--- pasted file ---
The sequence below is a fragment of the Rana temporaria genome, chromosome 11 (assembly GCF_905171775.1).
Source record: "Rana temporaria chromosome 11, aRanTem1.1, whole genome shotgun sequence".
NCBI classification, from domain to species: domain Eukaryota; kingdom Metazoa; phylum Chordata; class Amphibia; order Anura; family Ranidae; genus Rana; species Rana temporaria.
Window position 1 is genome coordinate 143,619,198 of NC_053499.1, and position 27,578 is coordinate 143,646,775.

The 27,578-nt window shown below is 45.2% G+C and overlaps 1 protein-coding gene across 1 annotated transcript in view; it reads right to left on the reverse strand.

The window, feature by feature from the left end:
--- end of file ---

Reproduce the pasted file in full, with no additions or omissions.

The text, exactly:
The sequence below is a fragment of the Rana temporaria genome, chromosome 11 (assembly GCF_905171775.1).
Source record: "Rana temporaria chromosome 11, aRanTem1.1, whole genome shotgun sequence".
NCBI classification, from domain to species: domain Eukaryota; kingdom Metazoa; phylum Chordata; class Amphibia; order Anura; family Ranidae; genus Rana; species Rana temporaria.
Window position 1 is genome coordinate 143,619,198 of NC_053499.1, and position 27,578 is coordinate 143,646,775.

The 27,578-nt window shown below is 45.2% G+C and overlaps 1 protein-coding gene across 1 annotated transcript in view; it reads right to left on the reverse strand.

The window, feature by feature from the left end: